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Can you issue an IDIQ off of an IDIQ?

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Can you issue an IDIQ off of an IDIQ? There has got to be an existing thread on this question somewhere on WIFCON. Can someone post the link to it, please?

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Can you issue an IDIQ off of an IDIQ? There has got to be an existing thread on this question somewhere on WIFCON. Can someone post the link to it, please?

Against what contract do you wish to place the order?

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What you are asking is if you can issue an order under an IDIQ contract that allows you to issue orders under the order.

There is no rule about this in FAR. GSA permits the use of such a procedure in association with its Federal Supply Schedule contracts, but calls the instruments blanket purchase agreements instead of orders. See FAR 8.405-3. I'm sure that something like that has been done under IDIQ contracts, although I cannot point to a specific example. Such a thing can be complicated and might be unwise, but absent some rule or contract term that prohibits it, it is permissible.

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What you are asking is if you can issue an order under an IDIQ contract that allows you to issue orders under the order.

There is no rule about this in FAR. GSA permits the use of such a procedure in association with its Federal Supply Schedule contracts, but calls the instruments blanket purchase agreements instead of orders. See FAR 8.405-3. I'm sure that something like that has been done under IDIQ contracts, although I cannot point to a specific example. Such a thing can be complicated and might be unwise, but absent some rule or contract term that prohibits it, it is permissible.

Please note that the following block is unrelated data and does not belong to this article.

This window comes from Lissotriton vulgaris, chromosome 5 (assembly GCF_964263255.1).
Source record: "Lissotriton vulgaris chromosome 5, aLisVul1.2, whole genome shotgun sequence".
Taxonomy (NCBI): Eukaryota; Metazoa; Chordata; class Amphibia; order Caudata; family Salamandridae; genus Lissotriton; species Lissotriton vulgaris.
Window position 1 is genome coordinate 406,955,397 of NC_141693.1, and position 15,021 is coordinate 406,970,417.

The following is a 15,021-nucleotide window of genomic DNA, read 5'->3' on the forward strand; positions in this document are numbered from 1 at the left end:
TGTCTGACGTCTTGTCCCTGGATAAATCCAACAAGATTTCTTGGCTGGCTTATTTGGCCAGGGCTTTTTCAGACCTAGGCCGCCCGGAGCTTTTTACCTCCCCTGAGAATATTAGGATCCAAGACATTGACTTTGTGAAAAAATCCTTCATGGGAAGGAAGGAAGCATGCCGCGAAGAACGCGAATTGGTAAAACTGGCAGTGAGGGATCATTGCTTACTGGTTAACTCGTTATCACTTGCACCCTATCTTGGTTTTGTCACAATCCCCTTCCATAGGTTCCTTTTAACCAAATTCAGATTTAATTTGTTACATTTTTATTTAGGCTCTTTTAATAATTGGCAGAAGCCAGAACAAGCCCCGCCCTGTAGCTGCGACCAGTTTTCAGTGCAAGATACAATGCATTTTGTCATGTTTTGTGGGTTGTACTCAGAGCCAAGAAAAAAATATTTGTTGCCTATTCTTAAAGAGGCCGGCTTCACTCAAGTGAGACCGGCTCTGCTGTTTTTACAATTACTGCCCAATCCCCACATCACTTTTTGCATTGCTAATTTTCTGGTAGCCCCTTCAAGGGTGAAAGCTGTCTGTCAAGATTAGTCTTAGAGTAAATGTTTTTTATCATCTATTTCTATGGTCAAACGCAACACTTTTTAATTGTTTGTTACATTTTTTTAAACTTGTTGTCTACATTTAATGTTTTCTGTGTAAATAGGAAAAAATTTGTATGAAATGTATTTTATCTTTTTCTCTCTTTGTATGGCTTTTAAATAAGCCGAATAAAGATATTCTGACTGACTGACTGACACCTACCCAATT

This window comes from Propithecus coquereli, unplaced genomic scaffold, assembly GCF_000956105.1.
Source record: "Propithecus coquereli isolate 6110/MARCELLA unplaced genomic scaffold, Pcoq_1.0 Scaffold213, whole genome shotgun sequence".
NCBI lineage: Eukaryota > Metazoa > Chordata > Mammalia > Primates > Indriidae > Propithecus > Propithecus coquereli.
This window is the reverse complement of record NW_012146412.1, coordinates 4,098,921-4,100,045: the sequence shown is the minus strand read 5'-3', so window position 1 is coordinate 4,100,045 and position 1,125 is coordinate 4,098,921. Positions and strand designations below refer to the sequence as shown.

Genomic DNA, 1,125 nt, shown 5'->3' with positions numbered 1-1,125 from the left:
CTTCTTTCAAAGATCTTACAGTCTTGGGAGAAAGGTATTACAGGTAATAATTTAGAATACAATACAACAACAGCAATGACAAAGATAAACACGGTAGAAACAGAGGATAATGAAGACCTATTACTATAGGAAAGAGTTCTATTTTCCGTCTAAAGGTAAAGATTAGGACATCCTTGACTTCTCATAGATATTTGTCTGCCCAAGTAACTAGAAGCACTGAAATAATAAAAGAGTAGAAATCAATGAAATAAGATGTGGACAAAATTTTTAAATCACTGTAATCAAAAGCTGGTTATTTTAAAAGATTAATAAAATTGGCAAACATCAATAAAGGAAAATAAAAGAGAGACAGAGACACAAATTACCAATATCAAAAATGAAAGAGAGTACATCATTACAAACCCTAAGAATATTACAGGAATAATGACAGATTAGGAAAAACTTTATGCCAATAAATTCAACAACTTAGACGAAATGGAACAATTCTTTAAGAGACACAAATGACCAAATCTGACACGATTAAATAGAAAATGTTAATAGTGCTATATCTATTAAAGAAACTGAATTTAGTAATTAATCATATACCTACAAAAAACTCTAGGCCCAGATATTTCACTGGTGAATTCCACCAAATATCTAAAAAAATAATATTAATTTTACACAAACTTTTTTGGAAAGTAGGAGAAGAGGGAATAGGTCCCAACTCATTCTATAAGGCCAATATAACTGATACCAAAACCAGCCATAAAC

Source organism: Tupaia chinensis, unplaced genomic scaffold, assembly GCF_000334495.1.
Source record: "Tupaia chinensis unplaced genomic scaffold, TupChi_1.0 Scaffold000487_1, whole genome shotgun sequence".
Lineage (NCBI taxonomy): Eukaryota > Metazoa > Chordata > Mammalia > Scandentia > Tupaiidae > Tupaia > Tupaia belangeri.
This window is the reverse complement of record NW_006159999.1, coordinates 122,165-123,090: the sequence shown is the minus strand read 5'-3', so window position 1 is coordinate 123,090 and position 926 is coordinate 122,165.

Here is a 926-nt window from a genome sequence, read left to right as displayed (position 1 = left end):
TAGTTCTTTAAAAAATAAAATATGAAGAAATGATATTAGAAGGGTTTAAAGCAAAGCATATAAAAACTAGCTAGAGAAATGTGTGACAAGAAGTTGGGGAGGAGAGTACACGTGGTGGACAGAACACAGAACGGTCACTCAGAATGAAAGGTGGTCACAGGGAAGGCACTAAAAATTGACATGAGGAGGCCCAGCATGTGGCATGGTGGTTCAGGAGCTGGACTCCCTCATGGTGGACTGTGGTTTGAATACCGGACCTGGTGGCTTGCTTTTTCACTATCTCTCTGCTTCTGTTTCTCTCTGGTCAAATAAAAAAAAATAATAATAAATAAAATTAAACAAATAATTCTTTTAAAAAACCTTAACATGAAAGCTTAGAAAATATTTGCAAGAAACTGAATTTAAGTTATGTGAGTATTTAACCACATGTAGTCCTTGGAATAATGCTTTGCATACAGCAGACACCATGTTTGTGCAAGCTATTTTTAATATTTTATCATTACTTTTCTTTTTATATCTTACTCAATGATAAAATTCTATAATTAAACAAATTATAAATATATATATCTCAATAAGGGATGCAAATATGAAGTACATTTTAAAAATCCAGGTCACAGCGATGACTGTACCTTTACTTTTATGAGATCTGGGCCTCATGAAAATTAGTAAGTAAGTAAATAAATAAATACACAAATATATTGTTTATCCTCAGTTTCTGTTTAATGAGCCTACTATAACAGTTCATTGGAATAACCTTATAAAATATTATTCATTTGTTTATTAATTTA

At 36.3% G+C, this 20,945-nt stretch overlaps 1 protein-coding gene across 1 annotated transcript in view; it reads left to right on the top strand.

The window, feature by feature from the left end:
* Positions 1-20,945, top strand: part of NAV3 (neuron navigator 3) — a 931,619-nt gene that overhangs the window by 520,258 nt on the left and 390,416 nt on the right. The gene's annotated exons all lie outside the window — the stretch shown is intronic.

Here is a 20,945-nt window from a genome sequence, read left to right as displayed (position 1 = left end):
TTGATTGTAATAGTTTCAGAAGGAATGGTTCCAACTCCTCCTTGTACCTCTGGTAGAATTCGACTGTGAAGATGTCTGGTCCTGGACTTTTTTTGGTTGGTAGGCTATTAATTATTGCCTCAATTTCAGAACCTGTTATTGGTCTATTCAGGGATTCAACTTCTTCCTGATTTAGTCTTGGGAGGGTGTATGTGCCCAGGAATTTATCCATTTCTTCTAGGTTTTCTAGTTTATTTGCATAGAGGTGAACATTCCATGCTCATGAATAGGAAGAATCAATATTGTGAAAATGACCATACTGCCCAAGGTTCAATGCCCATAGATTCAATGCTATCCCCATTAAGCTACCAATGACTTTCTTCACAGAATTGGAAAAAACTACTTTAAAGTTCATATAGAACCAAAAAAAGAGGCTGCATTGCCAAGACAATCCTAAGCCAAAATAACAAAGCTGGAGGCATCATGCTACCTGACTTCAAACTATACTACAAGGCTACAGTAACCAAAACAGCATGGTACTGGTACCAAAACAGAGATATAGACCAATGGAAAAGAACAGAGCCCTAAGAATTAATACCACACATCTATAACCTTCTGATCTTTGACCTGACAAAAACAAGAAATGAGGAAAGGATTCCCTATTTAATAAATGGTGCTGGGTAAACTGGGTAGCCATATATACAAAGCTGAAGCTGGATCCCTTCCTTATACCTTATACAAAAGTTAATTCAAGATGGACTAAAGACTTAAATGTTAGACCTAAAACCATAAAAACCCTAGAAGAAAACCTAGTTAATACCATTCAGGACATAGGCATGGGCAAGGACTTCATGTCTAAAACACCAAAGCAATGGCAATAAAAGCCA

Hmm. Well, I queried other colleagues, and got these two answers:

One colleague, who believes the FAR prohibits issuing an IDIQ-off-of-an-IDIQ: "I have checked, and while I can find no explicit prohibition in the FAR to issuing an indefinite-quantity order under an IDIQ contract, an indefinite-quantity task order that permitted further ordering under it would violate the requirement at FAR 16.505(a)(2).

16.505 -- Ordering.

(a) General.

* * * * *

(2) Individual orders shall clearly describe all services to be performed or supplies to be delivered so the full cost or price for the performance of the work can be established when the order is placed. Orders shall be within the scope, issued within the period of performance, and be within the maximum value of the contract.

An order that provided for further ordering would not meet the test of this paragraph.

And the other colleague: This is a cut and paste from a GSA contract person's answer to this same question back in December 2007 to my colleague, which seems to indicate that only GSA can issue an order off a GSA IDIQ upon which they can issue more orders, and call it a BPA, but no other agency seems to have this authority:

"In addition, the FPDS-NG guidebook also indicates that any instrument placed against a FSS cannot be an IDIQ or IDV contract. In fact, it has been my experience that if the NG report covering an order placed against a GSA FSS is improperly coded as an IDV, it will show up on the NG error report. The reason is that only GSA can issue and IDV as the source document for the award of orders or BPAs against the GSA FSS IDV/IDIQ contract."

Thoughts?

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Thoughts?

First, please re-read Monsieur Vern's reply. Where does FAR 8.405-3, Blanket Purchase Agreements (BPAs), limit use of BPAs to GSA? See also http://www.gsa.gov/portal/content/104445.

Also, never allow the rules governing FPDS to influence how you read and interpret the FAR. To do so is like letting the smallest hair on the dog's tail wag the dog.

Finally, there is a number of indefinite delivery multiple award contracts and GWACs. You must read the ordering provisions of each to determine if you can place an IDIQ order.

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govt2310:

You work with people of little professional imagination and ingenuity. I have two thoughts about your colleagues' responses: